It seems that more and more these days we see more and more contraptions used, sold, marketed, etc. that are all about aerating wine. They are sold to make your wine taste better, but do they really? The interesting thing is that the best sommeliers in the world don’t even agree with the practice. I have heard so many different opinions and what I have come to realize is this.
Your own personal opinion is what matters the most. I will be the first to admit. I have three different aerators…one inserts into the bottles, one your pour the wine through into the glass and one a combination aerator and decanter.
Let’s start simple…the decanter. The decanter serves two purposes, but I’ll argue there’s a third.
1. Aged wine will often have sediment that settles over time. This can be leftover yeast, particles of grapes, and a few other things. I think it’s safe to say that no one enjoys sitting down to a nice glass of wine only to get a mouthful of dregs.
What’re dregs? It’s the word used to describe wine mixed with the sediment. It is not all that pleasant on the tongue and they can ruin a glass. Since aged wine will often have this, a decanter is used to help separate the dregs from the delicious juice. You simply let the bottle stand upright for an hour and then you pour slowly until you start to see the sediment try to make its way out…which is usually the last few sips of a bottle. That’s when you stop and discard the rest. For this purpose, a decanter is perfect.
2. Pouring a wine into a decanter aerates the wine. Through pouring the wine into a decanter, the wine is exposed to the air and shocker…aerates. It also aerates more due to the increased surface area exposed to the wine.
3. Here’s my third reason to decant. It looks cool and it is a great way to present a nice wine.
So, there you have it. #1 and #3, in my opinion, speak for themselves and there are not too many opinions to discredit the thought.
What about aeration you ask? This is where the debate begins!
Some people believe that aerating a wine opens it open and helps present the flavors. Some people believe that it takes away certain characteristics. Others think it helps to take a so-so wine and make it better. Then there are those that believe it takes a young wine and helps make it taste older.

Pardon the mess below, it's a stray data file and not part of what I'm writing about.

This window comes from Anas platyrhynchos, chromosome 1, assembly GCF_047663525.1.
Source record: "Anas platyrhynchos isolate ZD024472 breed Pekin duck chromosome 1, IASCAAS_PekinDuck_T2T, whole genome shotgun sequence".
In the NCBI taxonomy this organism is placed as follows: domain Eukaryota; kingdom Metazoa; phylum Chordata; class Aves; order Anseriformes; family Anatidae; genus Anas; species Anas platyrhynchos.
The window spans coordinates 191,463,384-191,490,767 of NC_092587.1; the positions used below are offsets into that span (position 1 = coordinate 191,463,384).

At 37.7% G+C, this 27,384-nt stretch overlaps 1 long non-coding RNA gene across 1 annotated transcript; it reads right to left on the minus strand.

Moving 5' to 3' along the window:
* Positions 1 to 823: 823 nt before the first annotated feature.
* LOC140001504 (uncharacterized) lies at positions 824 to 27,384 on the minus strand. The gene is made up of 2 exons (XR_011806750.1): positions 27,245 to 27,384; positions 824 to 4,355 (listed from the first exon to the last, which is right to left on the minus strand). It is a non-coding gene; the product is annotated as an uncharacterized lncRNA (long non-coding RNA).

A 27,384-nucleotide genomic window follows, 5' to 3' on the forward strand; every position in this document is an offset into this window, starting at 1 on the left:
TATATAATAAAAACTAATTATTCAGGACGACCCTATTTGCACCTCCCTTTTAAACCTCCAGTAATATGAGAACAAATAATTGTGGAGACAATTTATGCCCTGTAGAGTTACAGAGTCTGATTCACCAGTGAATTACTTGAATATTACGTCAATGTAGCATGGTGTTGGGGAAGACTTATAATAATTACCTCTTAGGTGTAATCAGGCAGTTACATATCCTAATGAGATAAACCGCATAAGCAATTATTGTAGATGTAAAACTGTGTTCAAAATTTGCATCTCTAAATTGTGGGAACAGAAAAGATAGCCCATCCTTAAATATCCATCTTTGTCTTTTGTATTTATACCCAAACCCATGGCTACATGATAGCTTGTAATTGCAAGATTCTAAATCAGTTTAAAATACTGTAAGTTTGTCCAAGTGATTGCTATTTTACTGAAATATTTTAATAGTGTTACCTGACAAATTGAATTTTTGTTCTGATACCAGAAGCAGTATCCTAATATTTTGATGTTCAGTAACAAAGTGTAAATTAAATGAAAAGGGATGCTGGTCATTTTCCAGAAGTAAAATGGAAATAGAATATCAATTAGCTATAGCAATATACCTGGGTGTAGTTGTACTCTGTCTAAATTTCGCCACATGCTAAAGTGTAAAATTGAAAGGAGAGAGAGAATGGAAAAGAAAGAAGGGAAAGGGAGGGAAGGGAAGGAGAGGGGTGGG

So what’s the truth? Only you can say and it’s your opinion that matters most. I grew up with a father that aerates wines and believes completely in the practice. He’s presented me the same wine aerated versus straight out of the bottle and I will say that the ones I have tasted tend to be more appealing to me when aerated. I will say that this has typically been bottles in the $10-$15 price range and those are often wines that are nothing special. For me, I feel that most tend to be less acidic and tart and become a more balanced wine.
Many will argue that the bigger/bolder wines do well when aerated. That could be the case, especially with the high tannins that come with them. The aeration helps balance things out a little, but what works for one person might ruin it for another. I’ve seen people write about letting a bottle air for an hour in a decanter before drinking. It won’t hurt the wine at all and some might like it better. Some might feel the acidity and tartness fade too much.
See the theme here? To every point, there seems to be a counter-point. So, here’s what I tend to do.
1. If it’s an aged wine, I decant to simply get rid of the dregs and to make each pour a good pour.
2. If it’s a nothing-special wine, I like to aerate as I feel it takes a so-so wine and makes it a more balanced one…less bitter/tart.
3. If it’s a big wine, I like to let it sit in a bottle and “open up” meaning it lets the air bring out the flavors. Some will argue that by doing so, you miss the opportunity to taste the wine through its changes in profile, from straight out of the bottle to sitting in your glass for a while.
4. If it’s a young wine, often referred to as green, I like to decant for a little while because I do agree with the opinion that a young wine can shed some of that green-ness by being exposed to the air for a bit.
5. If it’s a wine I flat out like out of the bottle, I’ll drink it poured out of the bottle. Simply put, drink what you like. Don’t let a person’s opinion dictate to you how you enjoy a bottle.
Oh and one last thing…White and Rose’ styles… don’t waste your time. I’ve never seen a benefit to decant these unless you are simply going for presentation.